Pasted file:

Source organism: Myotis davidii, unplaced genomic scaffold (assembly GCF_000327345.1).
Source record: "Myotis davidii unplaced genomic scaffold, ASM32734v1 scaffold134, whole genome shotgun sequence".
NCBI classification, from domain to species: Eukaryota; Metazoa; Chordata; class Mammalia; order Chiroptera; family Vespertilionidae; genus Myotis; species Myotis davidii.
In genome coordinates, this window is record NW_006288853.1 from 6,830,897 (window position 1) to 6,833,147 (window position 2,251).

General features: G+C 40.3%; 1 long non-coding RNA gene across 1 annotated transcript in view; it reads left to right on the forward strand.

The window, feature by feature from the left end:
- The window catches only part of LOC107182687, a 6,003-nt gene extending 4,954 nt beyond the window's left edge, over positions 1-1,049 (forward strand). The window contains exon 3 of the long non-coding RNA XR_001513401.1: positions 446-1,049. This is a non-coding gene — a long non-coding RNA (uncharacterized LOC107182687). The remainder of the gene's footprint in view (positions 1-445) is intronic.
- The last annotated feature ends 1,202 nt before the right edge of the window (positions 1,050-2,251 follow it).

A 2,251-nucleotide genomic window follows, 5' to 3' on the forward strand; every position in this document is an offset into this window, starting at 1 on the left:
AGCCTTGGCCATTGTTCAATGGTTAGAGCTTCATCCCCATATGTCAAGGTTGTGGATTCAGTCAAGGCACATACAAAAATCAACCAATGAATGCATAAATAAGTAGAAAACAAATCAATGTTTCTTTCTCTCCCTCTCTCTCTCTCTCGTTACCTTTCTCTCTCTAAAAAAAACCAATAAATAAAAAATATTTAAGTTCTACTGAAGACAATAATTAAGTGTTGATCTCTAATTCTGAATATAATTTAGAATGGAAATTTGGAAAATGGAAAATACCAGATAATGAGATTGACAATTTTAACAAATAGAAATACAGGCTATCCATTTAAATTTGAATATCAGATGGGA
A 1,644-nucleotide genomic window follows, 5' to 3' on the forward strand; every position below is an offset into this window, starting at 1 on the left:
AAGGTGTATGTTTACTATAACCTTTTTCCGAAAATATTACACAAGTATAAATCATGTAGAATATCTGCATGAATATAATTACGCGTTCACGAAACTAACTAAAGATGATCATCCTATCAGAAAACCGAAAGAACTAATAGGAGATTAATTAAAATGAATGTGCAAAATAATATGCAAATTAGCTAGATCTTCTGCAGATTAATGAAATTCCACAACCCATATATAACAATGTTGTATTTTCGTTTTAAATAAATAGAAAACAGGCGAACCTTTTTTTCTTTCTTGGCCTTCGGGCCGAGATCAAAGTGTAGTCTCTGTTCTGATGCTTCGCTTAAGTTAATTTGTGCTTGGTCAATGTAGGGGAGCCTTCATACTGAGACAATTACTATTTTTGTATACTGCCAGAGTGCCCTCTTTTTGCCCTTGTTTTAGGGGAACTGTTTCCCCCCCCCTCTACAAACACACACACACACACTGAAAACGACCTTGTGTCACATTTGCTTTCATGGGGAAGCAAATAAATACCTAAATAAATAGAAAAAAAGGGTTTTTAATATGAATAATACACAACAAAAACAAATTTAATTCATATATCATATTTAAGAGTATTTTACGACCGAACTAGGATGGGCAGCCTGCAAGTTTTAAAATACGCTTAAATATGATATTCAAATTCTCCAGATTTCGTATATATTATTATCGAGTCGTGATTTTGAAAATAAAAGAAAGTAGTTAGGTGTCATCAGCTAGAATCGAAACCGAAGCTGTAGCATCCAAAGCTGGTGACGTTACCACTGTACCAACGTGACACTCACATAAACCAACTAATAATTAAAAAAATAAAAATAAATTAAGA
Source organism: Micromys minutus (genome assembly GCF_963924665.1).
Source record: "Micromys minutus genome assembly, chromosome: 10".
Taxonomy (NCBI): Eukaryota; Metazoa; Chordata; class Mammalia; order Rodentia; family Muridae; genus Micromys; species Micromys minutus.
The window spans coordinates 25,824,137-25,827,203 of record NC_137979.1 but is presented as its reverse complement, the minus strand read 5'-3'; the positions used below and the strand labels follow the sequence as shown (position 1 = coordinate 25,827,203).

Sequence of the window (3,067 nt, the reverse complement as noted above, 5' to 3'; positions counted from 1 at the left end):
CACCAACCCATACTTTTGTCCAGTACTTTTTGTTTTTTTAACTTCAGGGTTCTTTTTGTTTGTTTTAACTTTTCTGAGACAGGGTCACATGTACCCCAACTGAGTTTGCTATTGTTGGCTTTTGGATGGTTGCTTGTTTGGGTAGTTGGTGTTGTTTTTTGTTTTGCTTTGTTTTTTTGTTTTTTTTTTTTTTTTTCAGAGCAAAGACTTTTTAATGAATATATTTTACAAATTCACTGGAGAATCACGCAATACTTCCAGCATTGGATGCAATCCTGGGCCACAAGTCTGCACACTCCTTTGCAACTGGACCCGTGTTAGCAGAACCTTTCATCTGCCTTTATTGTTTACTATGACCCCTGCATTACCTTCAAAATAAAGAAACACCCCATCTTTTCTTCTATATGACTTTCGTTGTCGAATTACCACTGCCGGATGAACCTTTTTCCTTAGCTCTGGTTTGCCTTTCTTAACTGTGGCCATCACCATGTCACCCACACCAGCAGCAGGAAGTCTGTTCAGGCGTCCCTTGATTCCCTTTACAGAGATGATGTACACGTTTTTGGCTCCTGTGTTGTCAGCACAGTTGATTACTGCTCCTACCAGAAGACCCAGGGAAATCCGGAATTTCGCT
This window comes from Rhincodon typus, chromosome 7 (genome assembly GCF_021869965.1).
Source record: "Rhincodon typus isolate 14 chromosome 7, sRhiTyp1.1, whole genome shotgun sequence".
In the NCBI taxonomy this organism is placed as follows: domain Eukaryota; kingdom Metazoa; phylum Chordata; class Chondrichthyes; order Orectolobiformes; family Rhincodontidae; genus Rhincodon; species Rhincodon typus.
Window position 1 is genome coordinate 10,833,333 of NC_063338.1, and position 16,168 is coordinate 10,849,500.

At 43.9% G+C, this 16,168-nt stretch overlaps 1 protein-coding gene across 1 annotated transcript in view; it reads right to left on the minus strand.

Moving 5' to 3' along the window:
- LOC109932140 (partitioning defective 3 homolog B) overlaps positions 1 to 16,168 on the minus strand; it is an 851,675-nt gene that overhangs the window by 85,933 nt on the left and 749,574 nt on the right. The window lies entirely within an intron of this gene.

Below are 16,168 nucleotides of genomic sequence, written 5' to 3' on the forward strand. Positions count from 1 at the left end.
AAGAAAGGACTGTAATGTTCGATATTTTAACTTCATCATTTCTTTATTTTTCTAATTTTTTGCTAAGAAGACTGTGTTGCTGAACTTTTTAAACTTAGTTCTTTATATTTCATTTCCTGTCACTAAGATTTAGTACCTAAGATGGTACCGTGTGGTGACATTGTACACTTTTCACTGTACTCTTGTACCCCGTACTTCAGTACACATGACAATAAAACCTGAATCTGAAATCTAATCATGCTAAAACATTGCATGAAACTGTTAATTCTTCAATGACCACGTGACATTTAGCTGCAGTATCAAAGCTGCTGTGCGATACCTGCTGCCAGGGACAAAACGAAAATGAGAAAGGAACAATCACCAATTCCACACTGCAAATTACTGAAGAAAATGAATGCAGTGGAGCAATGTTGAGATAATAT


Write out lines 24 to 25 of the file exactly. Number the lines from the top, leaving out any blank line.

Moving 5' to 3' along the window:
- LOC109932140 (partitioning defective 3 homolog B) overlaps positions 1 to 16,168 on the minus strand; it is an 851,675-nt gene that overhangs the window by 85,933 nt on the left and 749,574 nt on the right. The window lies entirely within an intron of this gene.